mirage

[ mi-rahzh ]
/ mɪˈrɑʒ /

noun

an optical phenomenon, especially in the desert or at sea, by which the image of some object appears displaced above, below, or to one side of its true position as a result of spatial variations of the index of refraction of air.
something illusory, without substance or reality.
(initial capital letter) Military. any of a series of supersonic, delta-wing, multirole French fighter-bombers.

Nearby words

  1. miracle play,
  2. miraculous,
  3. miraculous fruit,
  4. mirador,
  5. miraflores,
  6. miramar,
  7. miranda,
  8. miranda decision,
  9. miranda, francisco de,
  10. mirandize

Origin of mirage

1795–1805; < French, equivalent to (se) mir(er) to look at (oneself), be reflected (< Latin mīrārī to wonder at) + -age -age

Dictionary.com Unabridged Based on the Random House Unabridged Dictionary, © Random House, Inc. 2019

Examples from the Web for mirage


British Dictionary definitions for mirage

mirage

/ (mɪˈrɑːʒ) /

noun

an image of a distant object or sheet of water, often inverted or distorted, caused by atmospheric refraction by hot air
something illusory

Word Origin for mirage

C19: from French, from (se) mirer to be reflected

Collins English Dictionary - Complete & Unabridged 2012 Digital Edition © William Collins Sons & Co. Ltd. 1979, 1986 © HarperCollins Publishers 1998, 2000, 2003, 2005, 2006, 2007, 2009, 2012

Word Origin and History for mirage

mirage

n.

"optical illusion of water in sandy deserts," 1812, from French mirage, from se mirer "to be reflected," from Latin mirare (see mirror). Or the French word is from Latin mirus "wonderful" (see miracle).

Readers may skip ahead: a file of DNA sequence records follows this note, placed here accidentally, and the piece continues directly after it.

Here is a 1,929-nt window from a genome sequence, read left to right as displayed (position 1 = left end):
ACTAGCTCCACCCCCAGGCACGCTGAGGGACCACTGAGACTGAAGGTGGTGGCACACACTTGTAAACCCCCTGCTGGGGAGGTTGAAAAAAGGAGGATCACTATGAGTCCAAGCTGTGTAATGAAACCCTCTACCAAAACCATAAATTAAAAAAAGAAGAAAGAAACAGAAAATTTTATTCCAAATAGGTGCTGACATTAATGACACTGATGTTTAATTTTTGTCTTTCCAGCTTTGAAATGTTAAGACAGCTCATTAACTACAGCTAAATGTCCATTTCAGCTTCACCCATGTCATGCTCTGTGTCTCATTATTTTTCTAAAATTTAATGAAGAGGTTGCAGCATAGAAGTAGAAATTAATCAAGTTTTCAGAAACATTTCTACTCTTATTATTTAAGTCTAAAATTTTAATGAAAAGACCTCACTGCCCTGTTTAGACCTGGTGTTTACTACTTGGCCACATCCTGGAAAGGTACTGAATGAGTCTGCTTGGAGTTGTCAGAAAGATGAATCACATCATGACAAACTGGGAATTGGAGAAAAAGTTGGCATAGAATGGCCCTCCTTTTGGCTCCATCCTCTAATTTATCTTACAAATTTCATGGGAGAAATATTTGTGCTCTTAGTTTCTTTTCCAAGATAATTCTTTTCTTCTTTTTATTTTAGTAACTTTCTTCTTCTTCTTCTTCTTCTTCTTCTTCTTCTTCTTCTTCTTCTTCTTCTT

Online Etymology Dictionary, © 2010 Douglas Harper

Science definitions for mirage

mirage

[ mĭ-räzh ]

An image formed under certain atmospheric conditions, in which objects appear to be reflected or displaced or in which nonexistent objects seem to appear. For example, the difference in the index of refraction between a low layer of very hot air and a higher level of cold air can cause light rays, travelling down from an object (such as the sky or a cloud) and passing through ever warmer air, to be refracted back up again. An observer viewing these light rays perceives them coming up off the ground, and thus sees the inverted image of the object, which appears lower than the object really is. In this way the sky itself can be reflected, resulting in the mirage of a distant lake.
The American Heritage® Science Dictionary Copyright © 2011. Published by Houghton Mifflin Harcourt Publishing Company. All rights reserved.